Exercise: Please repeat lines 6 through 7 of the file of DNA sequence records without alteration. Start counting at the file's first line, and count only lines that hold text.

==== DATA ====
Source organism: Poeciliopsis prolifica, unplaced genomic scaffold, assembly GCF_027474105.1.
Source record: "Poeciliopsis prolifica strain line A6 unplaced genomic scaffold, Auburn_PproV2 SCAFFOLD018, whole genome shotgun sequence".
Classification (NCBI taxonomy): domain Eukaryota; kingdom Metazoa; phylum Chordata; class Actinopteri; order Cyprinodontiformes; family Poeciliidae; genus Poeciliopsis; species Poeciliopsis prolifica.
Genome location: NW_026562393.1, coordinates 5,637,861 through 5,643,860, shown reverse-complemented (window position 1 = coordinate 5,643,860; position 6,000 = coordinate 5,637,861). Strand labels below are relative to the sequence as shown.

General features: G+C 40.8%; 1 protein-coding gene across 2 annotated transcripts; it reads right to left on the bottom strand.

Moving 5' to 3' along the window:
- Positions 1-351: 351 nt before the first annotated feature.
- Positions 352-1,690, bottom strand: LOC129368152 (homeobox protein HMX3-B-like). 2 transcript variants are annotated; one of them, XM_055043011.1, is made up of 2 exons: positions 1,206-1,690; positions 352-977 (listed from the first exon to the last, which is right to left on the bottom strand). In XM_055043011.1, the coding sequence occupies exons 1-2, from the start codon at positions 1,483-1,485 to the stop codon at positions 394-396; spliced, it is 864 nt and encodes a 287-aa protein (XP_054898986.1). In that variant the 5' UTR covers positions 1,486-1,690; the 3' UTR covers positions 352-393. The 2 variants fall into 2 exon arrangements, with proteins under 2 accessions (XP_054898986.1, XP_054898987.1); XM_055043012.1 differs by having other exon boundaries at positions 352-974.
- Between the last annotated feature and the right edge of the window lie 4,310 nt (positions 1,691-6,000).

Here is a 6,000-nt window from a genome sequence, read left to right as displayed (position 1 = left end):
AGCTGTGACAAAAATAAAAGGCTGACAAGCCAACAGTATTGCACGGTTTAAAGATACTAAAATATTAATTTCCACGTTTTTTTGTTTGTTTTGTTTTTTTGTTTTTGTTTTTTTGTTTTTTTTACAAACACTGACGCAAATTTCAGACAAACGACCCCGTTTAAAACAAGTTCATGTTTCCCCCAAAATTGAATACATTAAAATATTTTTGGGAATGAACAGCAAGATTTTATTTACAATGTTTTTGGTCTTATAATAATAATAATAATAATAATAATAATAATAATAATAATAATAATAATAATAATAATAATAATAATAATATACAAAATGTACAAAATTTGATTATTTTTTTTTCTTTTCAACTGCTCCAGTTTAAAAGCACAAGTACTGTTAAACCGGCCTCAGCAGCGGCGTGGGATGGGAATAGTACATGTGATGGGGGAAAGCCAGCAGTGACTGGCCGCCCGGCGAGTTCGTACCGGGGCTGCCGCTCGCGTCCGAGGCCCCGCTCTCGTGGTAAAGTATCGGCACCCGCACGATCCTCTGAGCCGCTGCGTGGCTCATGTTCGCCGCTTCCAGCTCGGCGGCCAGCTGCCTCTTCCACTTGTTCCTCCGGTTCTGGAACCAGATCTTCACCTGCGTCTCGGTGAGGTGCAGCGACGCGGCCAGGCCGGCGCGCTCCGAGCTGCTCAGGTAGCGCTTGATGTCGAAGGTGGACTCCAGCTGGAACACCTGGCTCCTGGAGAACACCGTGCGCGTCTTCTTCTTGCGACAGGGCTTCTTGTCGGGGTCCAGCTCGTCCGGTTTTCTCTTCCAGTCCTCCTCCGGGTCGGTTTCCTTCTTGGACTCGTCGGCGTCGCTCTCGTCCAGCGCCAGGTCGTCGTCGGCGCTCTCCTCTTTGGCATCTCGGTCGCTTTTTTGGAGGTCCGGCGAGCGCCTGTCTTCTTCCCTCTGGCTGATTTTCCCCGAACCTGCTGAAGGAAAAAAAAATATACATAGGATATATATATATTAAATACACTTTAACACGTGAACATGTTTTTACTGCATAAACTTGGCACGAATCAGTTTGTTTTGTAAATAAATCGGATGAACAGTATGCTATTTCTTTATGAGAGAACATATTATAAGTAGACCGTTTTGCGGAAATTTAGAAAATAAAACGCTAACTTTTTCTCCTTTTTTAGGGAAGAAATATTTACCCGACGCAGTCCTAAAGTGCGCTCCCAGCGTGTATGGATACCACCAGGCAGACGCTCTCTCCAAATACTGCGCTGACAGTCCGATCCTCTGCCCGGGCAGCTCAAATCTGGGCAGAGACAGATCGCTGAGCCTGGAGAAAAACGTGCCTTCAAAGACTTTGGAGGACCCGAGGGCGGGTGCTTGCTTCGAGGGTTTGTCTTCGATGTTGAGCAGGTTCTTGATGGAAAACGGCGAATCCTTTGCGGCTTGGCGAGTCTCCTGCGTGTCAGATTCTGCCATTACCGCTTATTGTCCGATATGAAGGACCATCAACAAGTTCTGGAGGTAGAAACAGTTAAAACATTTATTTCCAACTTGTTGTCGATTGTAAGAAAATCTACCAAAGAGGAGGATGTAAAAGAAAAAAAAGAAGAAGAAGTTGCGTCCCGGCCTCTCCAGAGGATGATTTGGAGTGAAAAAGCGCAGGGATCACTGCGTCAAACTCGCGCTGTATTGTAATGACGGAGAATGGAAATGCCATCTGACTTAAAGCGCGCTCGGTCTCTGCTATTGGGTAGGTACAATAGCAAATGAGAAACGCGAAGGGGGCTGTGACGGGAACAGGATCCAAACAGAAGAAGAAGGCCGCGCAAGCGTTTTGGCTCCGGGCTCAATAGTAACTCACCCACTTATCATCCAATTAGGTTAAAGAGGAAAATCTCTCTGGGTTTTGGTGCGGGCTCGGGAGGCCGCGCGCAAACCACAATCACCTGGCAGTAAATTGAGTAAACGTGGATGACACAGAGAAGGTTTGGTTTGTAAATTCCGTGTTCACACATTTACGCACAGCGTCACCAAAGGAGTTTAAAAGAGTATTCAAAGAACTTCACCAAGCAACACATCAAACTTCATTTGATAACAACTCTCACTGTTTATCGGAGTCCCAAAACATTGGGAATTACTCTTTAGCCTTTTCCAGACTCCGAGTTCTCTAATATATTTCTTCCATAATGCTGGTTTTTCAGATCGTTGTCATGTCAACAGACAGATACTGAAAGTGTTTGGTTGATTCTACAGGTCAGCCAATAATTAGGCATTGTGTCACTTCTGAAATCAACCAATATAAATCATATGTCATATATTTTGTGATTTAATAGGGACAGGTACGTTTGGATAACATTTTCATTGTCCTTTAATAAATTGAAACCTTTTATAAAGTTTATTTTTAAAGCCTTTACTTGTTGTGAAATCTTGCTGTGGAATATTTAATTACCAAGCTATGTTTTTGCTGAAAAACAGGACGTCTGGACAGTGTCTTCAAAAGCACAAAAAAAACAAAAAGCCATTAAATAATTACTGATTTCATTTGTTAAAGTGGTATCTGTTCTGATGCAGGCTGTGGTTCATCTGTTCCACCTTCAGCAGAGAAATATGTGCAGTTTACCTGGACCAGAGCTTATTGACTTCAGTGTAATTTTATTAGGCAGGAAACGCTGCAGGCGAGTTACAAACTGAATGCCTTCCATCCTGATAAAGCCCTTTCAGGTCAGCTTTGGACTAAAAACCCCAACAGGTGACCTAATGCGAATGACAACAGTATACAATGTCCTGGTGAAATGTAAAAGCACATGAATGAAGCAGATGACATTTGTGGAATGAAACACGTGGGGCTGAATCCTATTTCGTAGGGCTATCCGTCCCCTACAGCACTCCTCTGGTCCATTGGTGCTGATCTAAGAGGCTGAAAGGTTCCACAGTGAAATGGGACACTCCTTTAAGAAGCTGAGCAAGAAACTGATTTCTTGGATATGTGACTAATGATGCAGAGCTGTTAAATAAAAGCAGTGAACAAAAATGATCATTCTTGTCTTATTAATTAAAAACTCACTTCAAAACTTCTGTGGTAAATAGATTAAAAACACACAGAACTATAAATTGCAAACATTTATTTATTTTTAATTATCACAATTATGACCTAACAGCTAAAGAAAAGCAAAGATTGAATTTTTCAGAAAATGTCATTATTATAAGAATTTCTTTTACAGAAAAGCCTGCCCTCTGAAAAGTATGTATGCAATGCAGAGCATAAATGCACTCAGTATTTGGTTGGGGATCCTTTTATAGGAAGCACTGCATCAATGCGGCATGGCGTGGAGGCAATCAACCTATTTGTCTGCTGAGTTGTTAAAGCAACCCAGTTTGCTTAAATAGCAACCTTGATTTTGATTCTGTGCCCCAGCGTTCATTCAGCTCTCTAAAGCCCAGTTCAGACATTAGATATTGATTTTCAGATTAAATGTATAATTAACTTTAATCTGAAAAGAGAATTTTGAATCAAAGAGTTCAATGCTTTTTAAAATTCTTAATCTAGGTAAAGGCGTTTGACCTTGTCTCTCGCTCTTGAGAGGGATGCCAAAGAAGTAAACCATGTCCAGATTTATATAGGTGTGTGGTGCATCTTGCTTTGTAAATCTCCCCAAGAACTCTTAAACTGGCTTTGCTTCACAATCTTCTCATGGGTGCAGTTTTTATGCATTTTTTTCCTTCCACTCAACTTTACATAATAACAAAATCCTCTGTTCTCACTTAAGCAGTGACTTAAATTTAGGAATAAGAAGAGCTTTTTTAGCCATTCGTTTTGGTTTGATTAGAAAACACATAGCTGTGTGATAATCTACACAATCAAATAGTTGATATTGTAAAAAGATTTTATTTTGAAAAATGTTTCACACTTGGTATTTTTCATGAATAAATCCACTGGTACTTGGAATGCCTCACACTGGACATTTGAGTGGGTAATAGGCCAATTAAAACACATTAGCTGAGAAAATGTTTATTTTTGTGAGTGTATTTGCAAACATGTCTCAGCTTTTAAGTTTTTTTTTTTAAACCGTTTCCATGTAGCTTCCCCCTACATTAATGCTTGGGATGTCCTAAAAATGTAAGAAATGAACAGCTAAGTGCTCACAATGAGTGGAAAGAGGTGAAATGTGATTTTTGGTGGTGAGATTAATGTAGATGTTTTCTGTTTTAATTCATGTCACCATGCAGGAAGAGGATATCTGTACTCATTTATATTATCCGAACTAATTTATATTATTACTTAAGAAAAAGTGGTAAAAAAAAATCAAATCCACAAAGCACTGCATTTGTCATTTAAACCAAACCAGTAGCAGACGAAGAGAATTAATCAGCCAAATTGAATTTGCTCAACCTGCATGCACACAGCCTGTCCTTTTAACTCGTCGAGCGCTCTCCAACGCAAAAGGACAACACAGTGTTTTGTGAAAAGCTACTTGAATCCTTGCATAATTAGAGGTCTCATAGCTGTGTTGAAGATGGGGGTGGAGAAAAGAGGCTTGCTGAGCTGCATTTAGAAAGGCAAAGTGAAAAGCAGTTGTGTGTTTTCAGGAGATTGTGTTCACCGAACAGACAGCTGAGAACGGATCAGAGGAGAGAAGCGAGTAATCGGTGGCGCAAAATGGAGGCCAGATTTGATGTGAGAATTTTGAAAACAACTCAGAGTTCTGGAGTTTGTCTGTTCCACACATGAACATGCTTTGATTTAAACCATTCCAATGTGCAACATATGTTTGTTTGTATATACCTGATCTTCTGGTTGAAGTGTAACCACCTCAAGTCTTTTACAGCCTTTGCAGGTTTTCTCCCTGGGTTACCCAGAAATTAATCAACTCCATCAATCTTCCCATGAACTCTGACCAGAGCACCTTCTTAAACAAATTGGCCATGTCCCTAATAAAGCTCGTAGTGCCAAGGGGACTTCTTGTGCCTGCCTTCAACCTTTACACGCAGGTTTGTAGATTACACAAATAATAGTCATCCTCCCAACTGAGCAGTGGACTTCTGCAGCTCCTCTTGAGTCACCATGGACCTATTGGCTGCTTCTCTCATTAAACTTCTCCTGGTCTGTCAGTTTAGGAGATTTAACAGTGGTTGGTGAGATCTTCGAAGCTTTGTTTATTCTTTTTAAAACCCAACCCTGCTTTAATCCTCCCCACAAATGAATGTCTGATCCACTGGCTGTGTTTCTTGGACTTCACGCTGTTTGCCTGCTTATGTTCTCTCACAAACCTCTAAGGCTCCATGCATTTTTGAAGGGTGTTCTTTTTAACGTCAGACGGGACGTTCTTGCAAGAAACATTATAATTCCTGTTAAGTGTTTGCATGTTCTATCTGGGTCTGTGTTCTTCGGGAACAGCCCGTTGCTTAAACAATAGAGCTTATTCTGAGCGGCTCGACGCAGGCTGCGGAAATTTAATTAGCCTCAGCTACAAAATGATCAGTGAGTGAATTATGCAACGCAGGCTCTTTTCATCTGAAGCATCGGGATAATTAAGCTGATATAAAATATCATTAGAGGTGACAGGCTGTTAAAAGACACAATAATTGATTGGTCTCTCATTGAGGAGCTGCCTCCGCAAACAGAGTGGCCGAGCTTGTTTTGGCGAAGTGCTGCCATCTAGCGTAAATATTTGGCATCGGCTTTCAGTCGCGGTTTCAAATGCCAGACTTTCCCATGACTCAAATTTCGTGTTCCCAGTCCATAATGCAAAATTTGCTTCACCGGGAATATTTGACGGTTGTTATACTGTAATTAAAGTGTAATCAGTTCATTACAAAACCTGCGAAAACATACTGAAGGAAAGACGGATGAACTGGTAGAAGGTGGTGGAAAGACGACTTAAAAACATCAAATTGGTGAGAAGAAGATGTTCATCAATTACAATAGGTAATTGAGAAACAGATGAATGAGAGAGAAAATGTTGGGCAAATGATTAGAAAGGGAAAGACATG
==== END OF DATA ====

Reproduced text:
Moving 5' to 3' along the window:
- Positions 1-351: 351 nt before the first annotated feature.